Thanks to all of you who sent emails of concern. No, I have not died, been taken ill, or been swept away by raging water. The Goat is alive and well. Between work and well, work, I have not been able to find the time to spend at the keyboard giving more regular updates. Hopefully this problem will be remedied with better time management, if there is such a thing. Now on to the good stuff .
May has been challenging in regard to catching for many anglers. Catch rates are down in my experience and from the reports received from others. However, at least on the Kinni, I am seeing some of the finest quality trout in my short 30 year history on the river. Numbers are down, no doubt, but quality is awesome when anglers are able to hook-up and land the trout that have weathered the last few years of turbulence.
The photo above is of Randy, Fin and Liam. We guided the 8 and 10 year olds and their Mother this week. Fin is holding his nice brown. Liam caught a nice and rare lower Kinni Brook trout and Elizabeth caught a fish as well.
The smiles tell the story.
Below are a couple other stories from May. Take a look.
Robin had never held a fly rod. She had promised a co-worker she would learn to fly fish. He thought it might be just what she needed in order to mix some sanity into the challenges of life, work, and family. He was right! Robin found me on the web. She liked my bio and thought I might be the teacher for her. She was right! On the phone she told me that she was a quick study and fly fishing should be easy to learn. I snickered. Later after her 5th or 6th or 7th fish came to hand, she reminded me of that snicker. Robin listened and learned. Her drifts and mends were spot on. We had picked the right spot and the patterns were edible. The fish came one after another. We fished a public access spot that most of you have fished before. We saw no other anglers.
The big fish came on a deep drift through a rocky pool. Even though snags were prevalent on her drifts through this pool, I encouraged her to keep setting the hook if the indicator moved awkwardly. She never wavered and continued to set at the slightest movements of the indicator. If there is one thing I have learned about indicator fishing, it is to believe! Believe that any movement of the indicator could be the result of a fish toying with the fly. SET THE HOOK! Once you decided that any movement is a rock or a stick or a weed, you have lost your edge. With all my clients I have “the rule of 11″ which is clearly laid out at the beginning of the trip. The rule of 11 states that once I have explained a concept to you 11 times and you are disregarding it, I probably won’t tell you again. No one likes a nag, right? A bazillion drifts I have watched over time and the net result of not setting the hook is a big goose egg in the catching category. Robin set the hook. Another rock, right? After the third jerk, this rock moved. It moved with purpose. The head shakes were violent and the three weight was just about bent in half. I could see the leaders plucking movement as the fish swam back and forth between the large boulders at the bottom of the pool. This fish seemed to be trying to wear through the light tippet by strafing it against the rocks. This trout was destined to be held by this beginning angler and after a few minutes came to net. Angler and guide shared a special moment. The fish was released.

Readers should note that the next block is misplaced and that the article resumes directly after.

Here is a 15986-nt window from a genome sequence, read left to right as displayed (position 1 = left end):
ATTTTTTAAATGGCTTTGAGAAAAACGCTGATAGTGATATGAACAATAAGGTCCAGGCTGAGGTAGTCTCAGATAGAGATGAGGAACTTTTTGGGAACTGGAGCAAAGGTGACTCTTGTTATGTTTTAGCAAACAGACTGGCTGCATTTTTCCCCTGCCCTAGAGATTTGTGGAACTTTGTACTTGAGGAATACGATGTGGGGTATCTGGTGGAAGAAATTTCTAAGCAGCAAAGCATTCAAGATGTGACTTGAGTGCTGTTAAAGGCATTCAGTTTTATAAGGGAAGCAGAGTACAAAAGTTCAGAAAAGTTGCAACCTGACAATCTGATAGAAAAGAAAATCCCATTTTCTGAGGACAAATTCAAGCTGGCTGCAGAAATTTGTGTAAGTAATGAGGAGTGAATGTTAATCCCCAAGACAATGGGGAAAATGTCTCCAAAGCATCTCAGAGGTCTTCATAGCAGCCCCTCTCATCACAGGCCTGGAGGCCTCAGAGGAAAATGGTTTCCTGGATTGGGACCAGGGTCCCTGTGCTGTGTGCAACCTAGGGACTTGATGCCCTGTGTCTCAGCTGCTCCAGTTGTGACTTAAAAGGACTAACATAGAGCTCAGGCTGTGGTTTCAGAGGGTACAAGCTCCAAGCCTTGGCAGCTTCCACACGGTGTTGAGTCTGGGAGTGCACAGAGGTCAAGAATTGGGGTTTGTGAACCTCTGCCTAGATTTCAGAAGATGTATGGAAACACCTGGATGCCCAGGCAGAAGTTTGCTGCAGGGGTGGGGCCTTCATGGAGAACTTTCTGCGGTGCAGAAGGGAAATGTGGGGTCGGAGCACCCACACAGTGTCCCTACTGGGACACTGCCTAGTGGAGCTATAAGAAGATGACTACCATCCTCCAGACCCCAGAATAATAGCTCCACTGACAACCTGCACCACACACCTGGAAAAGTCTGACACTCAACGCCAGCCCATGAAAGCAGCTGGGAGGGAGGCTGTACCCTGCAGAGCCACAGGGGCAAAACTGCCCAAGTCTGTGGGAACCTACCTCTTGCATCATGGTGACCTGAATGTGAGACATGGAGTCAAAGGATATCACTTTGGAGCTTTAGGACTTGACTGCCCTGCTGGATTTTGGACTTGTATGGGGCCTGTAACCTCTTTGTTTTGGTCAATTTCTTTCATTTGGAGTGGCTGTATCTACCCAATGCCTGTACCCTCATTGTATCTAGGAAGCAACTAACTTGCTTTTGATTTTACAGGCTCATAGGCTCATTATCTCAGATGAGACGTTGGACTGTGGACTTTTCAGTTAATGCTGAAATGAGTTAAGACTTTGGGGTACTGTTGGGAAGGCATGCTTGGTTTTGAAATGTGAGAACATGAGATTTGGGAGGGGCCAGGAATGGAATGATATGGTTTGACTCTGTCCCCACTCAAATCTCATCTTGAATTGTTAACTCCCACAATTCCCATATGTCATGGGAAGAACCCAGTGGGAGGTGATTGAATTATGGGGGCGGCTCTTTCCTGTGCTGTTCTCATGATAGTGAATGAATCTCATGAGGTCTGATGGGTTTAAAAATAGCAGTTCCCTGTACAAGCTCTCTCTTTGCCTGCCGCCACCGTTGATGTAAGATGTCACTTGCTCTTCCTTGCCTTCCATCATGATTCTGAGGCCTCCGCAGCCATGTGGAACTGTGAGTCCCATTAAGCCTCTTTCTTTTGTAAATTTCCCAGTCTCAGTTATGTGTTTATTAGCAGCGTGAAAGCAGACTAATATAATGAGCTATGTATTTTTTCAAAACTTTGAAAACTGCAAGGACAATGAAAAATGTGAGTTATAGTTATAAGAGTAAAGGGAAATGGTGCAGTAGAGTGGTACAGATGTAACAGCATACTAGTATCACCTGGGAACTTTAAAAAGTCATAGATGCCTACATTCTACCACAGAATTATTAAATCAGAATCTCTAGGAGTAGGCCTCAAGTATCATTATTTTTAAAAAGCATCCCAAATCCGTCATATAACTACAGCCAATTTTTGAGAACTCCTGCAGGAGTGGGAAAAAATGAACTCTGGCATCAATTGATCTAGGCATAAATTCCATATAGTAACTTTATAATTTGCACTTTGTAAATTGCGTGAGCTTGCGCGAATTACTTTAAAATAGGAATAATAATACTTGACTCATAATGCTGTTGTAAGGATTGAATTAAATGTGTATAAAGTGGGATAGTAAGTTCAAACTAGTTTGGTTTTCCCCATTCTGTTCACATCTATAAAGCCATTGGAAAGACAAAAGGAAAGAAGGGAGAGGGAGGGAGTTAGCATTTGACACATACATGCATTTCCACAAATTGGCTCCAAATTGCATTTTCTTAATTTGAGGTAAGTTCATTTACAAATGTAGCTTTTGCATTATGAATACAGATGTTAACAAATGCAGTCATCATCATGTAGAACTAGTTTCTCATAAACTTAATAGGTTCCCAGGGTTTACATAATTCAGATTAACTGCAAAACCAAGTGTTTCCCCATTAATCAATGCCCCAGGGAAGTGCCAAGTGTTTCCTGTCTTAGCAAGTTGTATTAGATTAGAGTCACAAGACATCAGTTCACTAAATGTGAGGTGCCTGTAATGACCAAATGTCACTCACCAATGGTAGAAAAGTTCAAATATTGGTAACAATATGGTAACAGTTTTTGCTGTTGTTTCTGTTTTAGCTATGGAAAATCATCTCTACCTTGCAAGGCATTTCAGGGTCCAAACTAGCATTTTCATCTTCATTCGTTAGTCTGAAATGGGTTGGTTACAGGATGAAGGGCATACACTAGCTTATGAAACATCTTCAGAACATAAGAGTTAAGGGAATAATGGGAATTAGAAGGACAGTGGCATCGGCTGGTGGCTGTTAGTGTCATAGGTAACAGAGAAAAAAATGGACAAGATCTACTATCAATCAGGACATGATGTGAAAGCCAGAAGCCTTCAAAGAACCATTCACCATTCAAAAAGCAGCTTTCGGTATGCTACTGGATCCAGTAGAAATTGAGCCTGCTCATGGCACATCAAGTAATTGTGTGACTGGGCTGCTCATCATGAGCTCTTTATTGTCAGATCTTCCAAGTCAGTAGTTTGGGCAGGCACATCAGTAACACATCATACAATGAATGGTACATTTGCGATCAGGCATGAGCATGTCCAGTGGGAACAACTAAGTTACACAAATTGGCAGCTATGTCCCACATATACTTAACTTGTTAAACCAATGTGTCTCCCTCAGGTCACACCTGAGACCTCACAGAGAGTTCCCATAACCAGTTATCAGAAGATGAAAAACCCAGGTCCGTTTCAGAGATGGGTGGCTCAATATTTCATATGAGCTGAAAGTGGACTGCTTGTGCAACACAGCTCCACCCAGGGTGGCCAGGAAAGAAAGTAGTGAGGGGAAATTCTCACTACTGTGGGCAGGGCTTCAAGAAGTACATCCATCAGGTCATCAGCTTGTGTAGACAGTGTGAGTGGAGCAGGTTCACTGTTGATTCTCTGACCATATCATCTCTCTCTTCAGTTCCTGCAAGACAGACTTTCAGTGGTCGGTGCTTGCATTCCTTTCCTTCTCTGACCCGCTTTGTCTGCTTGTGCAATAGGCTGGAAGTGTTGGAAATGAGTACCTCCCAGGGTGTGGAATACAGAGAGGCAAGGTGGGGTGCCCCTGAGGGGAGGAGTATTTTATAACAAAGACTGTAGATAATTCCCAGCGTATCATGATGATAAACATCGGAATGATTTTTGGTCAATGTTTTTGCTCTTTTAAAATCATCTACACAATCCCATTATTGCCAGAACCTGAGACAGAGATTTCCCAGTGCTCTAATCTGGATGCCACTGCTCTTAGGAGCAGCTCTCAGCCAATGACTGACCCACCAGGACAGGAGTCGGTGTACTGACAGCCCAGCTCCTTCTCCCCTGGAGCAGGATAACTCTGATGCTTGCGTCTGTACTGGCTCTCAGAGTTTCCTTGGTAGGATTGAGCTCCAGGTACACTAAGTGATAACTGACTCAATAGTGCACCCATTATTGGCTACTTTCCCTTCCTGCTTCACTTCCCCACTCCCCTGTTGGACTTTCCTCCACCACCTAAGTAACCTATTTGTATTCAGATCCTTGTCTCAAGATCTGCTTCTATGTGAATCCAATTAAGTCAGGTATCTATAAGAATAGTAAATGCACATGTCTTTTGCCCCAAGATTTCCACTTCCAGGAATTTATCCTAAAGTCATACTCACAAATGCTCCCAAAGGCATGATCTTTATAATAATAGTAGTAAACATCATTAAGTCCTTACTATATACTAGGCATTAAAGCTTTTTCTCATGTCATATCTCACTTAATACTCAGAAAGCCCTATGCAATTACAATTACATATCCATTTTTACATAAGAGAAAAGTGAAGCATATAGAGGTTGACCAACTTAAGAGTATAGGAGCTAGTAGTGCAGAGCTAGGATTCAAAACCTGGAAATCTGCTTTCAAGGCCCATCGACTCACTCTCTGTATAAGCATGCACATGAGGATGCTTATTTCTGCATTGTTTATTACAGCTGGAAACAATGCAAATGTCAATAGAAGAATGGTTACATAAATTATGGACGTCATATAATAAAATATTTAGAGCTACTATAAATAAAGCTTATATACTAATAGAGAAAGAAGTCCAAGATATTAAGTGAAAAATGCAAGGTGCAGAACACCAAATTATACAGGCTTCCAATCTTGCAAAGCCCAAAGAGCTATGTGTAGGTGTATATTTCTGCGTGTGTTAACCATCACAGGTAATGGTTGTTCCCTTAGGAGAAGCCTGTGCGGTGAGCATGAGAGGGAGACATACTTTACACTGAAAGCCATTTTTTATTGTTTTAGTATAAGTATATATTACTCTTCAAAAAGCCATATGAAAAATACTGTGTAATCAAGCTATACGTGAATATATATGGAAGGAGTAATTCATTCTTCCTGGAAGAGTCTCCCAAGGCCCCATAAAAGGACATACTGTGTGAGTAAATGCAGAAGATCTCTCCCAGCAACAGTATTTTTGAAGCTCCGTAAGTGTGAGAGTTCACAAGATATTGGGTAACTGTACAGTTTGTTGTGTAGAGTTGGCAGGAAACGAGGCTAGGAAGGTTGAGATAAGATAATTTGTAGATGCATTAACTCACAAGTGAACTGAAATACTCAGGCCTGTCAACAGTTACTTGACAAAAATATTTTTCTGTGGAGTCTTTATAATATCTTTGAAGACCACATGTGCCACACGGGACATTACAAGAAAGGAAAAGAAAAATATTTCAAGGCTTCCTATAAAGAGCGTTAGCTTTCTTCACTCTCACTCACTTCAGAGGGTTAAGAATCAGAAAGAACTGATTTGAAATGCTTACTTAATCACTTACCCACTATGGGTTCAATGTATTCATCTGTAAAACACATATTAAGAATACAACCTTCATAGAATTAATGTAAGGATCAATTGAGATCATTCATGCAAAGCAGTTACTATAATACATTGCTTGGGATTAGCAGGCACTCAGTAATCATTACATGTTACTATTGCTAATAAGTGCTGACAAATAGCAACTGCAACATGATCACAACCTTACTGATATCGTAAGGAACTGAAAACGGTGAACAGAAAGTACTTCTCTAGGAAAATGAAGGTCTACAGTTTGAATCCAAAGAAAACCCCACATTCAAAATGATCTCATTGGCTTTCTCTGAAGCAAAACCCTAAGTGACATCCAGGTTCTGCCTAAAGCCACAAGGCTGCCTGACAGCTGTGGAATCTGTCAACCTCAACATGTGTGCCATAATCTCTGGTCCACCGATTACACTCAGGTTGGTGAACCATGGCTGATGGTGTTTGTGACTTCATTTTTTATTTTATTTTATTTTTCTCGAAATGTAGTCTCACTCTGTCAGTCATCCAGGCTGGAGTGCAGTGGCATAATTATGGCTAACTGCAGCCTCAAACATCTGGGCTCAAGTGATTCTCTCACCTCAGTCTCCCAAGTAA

On the walk out of the Lower Kinni we came across a row of benches. Robin asked me a question. The question stopped me in my tracks. She asked me if I knew a guy named Jim Thomson. She told me that Jim was the co-worker she had made the fly fishing promise to before he passed away last year. Robin also told me that she knew there was a bench somewhere on the Kinni dedicated to Jim. She wanted to know where it was. Little did she know, the bench was a hundred yards up stream from where we had fished. Waters that Jim had guided and fished for many years and waded in as a child. Jim was a friend and mentor to both of us. There is no doubt his hand was with both of us that day. We shed a tear,,,,, together. How Cool is that?
The Kinni’s waters and woodlands whisper words of life. Her braided currents harbor the connections to spirit, and place, and person. Listen next time your there.
I forgot my camera on May 19th. what a knucklehead……
I am thankful to Roger, who took the photo and documented this catch on his phone. See him there casting the shadow? This is his fish with me holding it; well the part of me he didn’t crop out when he sent the photos. Anyhow, he kept the good parts. As I look at the photo, I am reminded of the epic battle in order to land this bad boy. This is one of a handful of browns this size I have seen over the years. Photos rarely do justice, and this one is missing perspective for you to see its actual size. The mouth and head were gigantic and could have easily gulped down its unknowing brethren in a heartbeat. Roger did not want a picture of himself with the fish because that would have meant more time for the fish to be out of water. An honorable call. This guy took off like a jet when released.